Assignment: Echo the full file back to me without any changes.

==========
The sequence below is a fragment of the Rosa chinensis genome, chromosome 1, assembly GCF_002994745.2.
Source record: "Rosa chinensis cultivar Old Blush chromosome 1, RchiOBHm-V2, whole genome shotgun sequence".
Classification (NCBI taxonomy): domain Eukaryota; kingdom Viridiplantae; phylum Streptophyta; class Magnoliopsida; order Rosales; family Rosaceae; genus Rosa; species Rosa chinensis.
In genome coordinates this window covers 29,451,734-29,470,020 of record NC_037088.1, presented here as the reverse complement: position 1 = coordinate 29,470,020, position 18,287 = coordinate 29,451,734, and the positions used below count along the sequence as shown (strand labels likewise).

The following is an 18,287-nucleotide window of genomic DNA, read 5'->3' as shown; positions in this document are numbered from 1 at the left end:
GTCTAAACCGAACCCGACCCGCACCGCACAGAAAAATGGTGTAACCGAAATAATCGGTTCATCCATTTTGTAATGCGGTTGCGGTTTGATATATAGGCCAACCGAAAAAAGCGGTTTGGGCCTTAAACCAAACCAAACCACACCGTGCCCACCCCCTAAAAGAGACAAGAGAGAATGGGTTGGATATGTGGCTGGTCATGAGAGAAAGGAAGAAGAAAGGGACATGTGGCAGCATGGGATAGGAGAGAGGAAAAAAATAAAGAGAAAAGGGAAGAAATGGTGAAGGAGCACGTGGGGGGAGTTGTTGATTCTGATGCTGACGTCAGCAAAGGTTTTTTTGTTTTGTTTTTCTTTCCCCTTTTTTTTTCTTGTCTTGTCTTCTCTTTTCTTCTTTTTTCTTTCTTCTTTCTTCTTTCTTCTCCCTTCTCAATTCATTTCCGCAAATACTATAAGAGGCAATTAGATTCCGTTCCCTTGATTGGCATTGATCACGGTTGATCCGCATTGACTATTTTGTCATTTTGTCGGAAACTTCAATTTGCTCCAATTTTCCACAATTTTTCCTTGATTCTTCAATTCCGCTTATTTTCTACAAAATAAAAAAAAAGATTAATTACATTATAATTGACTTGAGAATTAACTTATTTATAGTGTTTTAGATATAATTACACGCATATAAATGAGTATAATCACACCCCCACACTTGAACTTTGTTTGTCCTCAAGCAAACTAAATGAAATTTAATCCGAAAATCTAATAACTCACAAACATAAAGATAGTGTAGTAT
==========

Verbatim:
The sequence below is a fragment of the Rosa chinensis genome, chromosome 1, assembly GCF_002994745.2.
Source record: "Rosa chinensis cultivar Old Blush chromosome 1, RchiOBHm-V2, whole genome shotgun sequence".
Classification (NCBI taxonomy): domain Eukaryota; kingdom Viridiplantae; phylum Streptophyta; class Magnoliopsida; order Rosales; family Rosaceae; genus Rosa; species Rosa chinensis.
In genome coordinates this window covers 29,451,734-29,470,020 of record NC_037088.1, presented here as the reverse complement: position 1 = coordinate 29,470,020, position 18,287 = coordinate 29,451,734, and the positions used below count along the sequence as shown (strand labels likewise).

The following is an 18,287-nucleotide window of genomic DNA, read 5'->3' as shown; positions in this document are numbered from 1 at the left end:
GTCTAAACCGAACCCGACCCGCACCGCACAGAAAAATGGTGTAACCGAAATAATCGGTTCATCCATTTTGTAATGCGGTTGCGGTTTGATATATAGGCCAACCGAAAAAAGCGGTTTGGGCCTTAAACCAAACCAAACCACACCGTGCCCACCCCCTAAAAGAGACAAGAGAGAATGGGTTGGATATGTGGCTGGTCATGAGAGAAAGGAAGAAGAAAGGGACATGTGGCAGCATGGGATAGGAGAGAGGAAAAAAATAAAGAGAAAAGGGAAGAAATGGTGAAGGAGCACGTGGGGGGAGTTGTTGATTCTGATGCTGACGTCAGCAAAGGTTTTTTTGTTTTGTTTTTCTTTCCCCTTTTTTTTTCTTGTCTTGTCTTCTCTTTTCTTCTTTTTTCTTTCTTCTTTCTTCTTTCTTCTCCCTTCTCAATTCATTTCCGCAAATACTATAAGAGGCAATTAGATTCCGTTCCCTTGATTGGCATTGATCACGGTTGATCCGCATTGACTATTTTGTCATTTTGTCGGAAACTTCAATTTGCTCCAATTTTCCACAATTTTTCCTTGATTCTTCAATTCCGCTTATTTTCTACAAAATAAAAAAAAAGATTAATTACATTATAATTGACTTGAGAATTAACTTATTTATAGTGTTTTAGATATAATTACACGCATATAAATGAGTATAATCACACCCCCACACTTGAACTTTGTTTGTCCTCAAGCAAACTAAATGAAATTTAATCCGAAAATCTAATAACTCACAAACATAAAGATAGTGTAGTAT